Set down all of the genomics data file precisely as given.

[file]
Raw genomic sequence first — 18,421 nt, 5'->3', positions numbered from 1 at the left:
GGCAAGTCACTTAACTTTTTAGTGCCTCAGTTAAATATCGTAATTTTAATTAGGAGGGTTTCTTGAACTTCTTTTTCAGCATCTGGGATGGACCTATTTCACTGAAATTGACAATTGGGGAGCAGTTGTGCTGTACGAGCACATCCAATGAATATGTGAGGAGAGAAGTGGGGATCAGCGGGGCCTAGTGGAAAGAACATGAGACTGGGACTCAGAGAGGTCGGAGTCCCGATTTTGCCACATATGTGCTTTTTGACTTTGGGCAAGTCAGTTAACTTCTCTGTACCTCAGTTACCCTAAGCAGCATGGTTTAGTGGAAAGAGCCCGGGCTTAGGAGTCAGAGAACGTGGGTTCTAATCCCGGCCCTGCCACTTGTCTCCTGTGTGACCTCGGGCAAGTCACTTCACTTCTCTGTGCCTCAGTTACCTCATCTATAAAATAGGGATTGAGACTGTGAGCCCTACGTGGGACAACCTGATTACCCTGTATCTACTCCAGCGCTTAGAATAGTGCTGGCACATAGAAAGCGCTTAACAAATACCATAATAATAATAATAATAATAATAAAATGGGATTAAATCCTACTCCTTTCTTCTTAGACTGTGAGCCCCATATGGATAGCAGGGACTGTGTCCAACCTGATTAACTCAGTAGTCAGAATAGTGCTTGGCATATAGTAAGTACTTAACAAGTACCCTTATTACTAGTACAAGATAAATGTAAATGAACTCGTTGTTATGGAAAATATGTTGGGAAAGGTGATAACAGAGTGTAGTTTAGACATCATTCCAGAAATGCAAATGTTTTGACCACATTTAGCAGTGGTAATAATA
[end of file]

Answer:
Raw genomic sequence first — 18,421 nt, 5'->3', positions numbered from 1 at the left:
GGCAAGTCACTTAACTTTTTAGTGCCTCAGTTAAATATCGTAATTTTAATTAGGAGGGTTTCTTGAACTTCTTTTTCAGCATCTGGGATGGACCTATTTCACTGAAATTGACAATTGGGGAGCAGTTGTGCTGTACGAGCACATCCAATGAATATGTGAGGAGAGAAGTGGGGATCAGCGGGGCCTAGTGGAAAGAACATGAGACTGGGACTCAGAGAGGTCGGAGTCCCGATTTTGCCACATATGTGCTTTTTGACTTTGGGCAAGTCAGTTAACTTCTCTGTACCTCAGTTACCCTAAGCAGCATGGTTTAGTGGAAAGAGCCCGGGCTTAGGAGTCAGAGAACGTGGGTTCTAATCCCGGCCCTGCCACTTGTCTCCTGTGTGACCTCGGGCAAGTCACTTCACTTCTCTGTGCCTCAGTTACCTCATCTATAAAATAGGGATTGAGACTGTGAGCCCTACGTGGGACAACCTGATTACCCTGTATCTACTCCAGCGCTTAGAATAGTGCTGGCACATAGAAAGCGCTTAACAAATACCATAATAATAATAATAATAATAATAAAATGGGATTAAATCCTACTCCTTTCTTCTTAGACTGTGAGCCCCATATGGATAGCAGGGACTGTGTCCAACCTGATTAACTCAGTAGTCAGAATAGTGCTTGGCATATAGTAAGTACTTAACAAGTACCCTTATTACTAGTACAAGATAAATGTAAATGAACTCGTTGTTATGGAAAATATGTTGGGAAAGGTGATAACAGAGTGTAGTTTAGACATCATTCCAGAAATGCAAATGTTTTGACCACATTTAGCAGTGGTAATAATA